Light was used to polymerize sheets of gel and to incorporate a stepper automation to control the z-axis. This had the effect of patterning the sheets layer-by-layer, thus creating three-dimensionality. The thickness of each layer was managed throughout the fabrication process, while the team created composite structures within one layer of the hydrogel by controlling the z-axis. Multiple, precisely aligned layers were stacked and, as each layer could be polymerized sequentially, the complex structure was built in less than 30 minutes.




The iMEMS technique used by Sia’s team addresses various fundamental considerations in building biocompatible micro-robots, micro-devices and micro-machines:

  • How to make small biocompatible moveable components from a non-silicon material (silicon has limited biocompatibility)
  • How to provide power to small robotic devices without using toxic batteries
  • How to communicate wirelessly once the device has been implanted (radio frequency microelectronics are not biocompatible, are relatively large, and require power)

The researchers have managed to trigger the iMEMS device to release extra payloads over days to weeks after implantation. Precise actuation was achieved by using magnetic forces to induce gear movements. This in turn bends structural beams made of hydrogels with properties that are highly tunable. Magnetic iron particles are FDA-approved for human use as contrast agents and are commonly used.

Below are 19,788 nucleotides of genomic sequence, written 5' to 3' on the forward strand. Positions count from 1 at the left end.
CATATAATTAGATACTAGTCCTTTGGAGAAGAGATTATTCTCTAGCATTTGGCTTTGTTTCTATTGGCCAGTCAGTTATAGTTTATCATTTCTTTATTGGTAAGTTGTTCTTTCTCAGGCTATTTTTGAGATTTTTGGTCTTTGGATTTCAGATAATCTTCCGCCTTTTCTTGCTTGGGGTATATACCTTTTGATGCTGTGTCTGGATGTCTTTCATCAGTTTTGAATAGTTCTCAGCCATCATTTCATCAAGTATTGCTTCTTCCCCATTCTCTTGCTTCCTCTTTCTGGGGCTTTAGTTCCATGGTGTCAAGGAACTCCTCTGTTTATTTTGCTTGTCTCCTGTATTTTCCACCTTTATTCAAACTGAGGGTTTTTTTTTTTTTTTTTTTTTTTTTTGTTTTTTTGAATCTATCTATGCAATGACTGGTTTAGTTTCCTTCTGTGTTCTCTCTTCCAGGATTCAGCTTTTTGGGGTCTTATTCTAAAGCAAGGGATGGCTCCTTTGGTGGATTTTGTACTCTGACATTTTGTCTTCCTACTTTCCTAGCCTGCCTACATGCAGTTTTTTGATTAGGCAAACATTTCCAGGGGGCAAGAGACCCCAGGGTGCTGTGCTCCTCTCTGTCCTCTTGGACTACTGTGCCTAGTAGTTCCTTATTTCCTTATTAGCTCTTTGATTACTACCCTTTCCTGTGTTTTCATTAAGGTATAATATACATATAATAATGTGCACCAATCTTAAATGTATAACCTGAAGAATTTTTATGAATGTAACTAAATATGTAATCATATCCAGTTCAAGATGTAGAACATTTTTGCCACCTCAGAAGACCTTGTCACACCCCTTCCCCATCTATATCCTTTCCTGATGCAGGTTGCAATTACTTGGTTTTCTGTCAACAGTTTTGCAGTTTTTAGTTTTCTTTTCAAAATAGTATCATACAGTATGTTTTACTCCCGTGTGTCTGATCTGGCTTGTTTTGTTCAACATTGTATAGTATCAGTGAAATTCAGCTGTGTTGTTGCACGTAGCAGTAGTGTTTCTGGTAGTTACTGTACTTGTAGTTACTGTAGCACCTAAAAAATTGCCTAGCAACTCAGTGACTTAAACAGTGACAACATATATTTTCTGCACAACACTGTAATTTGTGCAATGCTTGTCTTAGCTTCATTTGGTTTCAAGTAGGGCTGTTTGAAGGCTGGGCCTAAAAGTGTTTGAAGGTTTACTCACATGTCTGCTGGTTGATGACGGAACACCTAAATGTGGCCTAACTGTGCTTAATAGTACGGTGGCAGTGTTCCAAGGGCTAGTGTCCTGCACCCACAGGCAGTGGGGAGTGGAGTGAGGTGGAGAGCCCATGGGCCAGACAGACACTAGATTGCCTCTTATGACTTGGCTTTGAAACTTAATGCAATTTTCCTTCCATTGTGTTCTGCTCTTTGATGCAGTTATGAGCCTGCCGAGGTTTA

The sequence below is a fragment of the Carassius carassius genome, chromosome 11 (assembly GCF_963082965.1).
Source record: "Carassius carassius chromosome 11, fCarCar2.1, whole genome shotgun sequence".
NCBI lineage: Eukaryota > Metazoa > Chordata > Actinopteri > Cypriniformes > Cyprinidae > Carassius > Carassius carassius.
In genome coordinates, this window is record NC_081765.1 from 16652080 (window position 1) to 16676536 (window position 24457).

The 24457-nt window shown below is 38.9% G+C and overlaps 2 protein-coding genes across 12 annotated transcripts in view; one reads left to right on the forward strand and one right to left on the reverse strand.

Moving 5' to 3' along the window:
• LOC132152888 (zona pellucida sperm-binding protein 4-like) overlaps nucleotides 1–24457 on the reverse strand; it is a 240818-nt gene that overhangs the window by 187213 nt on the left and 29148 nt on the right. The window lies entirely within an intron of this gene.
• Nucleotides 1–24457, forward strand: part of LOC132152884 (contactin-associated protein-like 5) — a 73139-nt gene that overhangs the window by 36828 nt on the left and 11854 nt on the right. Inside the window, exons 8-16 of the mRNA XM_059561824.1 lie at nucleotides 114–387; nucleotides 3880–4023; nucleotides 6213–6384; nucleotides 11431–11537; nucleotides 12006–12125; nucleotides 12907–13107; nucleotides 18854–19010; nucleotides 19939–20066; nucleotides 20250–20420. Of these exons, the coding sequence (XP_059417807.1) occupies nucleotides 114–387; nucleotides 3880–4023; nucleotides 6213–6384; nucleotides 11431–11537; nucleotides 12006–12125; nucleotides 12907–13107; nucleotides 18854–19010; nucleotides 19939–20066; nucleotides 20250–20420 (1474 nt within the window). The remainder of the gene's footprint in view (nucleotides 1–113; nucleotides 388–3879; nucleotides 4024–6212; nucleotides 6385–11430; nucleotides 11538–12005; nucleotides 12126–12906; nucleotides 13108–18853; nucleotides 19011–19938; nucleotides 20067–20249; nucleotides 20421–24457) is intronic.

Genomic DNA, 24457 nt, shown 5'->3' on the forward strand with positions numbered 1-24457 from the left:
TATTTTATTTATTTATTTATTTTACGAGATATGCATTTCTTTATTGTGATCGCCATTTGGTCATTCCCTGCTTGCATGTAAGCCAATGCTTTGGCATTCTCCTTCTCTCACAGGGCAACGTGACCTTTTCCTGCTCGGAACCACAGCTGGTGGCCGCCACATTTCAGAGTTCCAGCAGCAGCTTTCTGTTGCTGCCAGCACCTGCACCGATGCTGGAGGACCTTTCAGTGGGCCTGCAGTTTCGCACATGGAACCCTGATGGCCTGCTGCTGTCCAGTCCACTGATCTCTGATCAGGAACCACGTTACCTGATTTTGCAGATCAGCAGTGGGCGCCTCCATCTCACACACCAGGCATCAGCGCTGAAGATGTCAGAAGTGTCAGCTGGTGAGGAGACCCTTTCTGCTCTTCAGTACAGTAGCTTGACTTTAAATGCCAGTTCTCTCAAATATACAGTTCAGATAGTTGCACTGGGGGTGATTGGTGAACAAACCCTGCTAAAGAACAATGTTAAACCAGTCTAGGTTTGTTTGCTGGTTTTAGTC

The team has tested the drug delivery system on mice with bone cancer with the cooperation of Francis Lee, an orthopedic surgeon at Columbia University Medical Center at the time of the study. Chemotherapy was delivered adjacent to the cancer by the iMEMS system. Tumor growth was limited, while less toxicity was shown than would have been the case had chemotherapy been administered throughout the body.

Sia noted that the microscale components could be used for micro electromechanical systems to create larger devices. Potential applications range from catheters to cardiac pacemakers to drug delivery, and includes soft robotics.

Replacement tissues is already being manufactured, and small implantable devices, sensors, or robots that we can be communicated to wirelessly can now be made. Sia’s iMEMS system could advance progress in the field a step closer to developing soft miniaturized robots that can interact safely with humans as well as other living systems.

The study has been published online in Science Robotics.

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  • Desurt Trippur

    Anything that can reduce systemic effects of doxorubicin (aka “red devil” due to its bright red color) is a godsend. That s**t is nasty. It was part of my Hodgkin’s chemo regimen, and it got the cancer (along with three other drugs and subsequent radiotherapy) but it really did a number on my heart.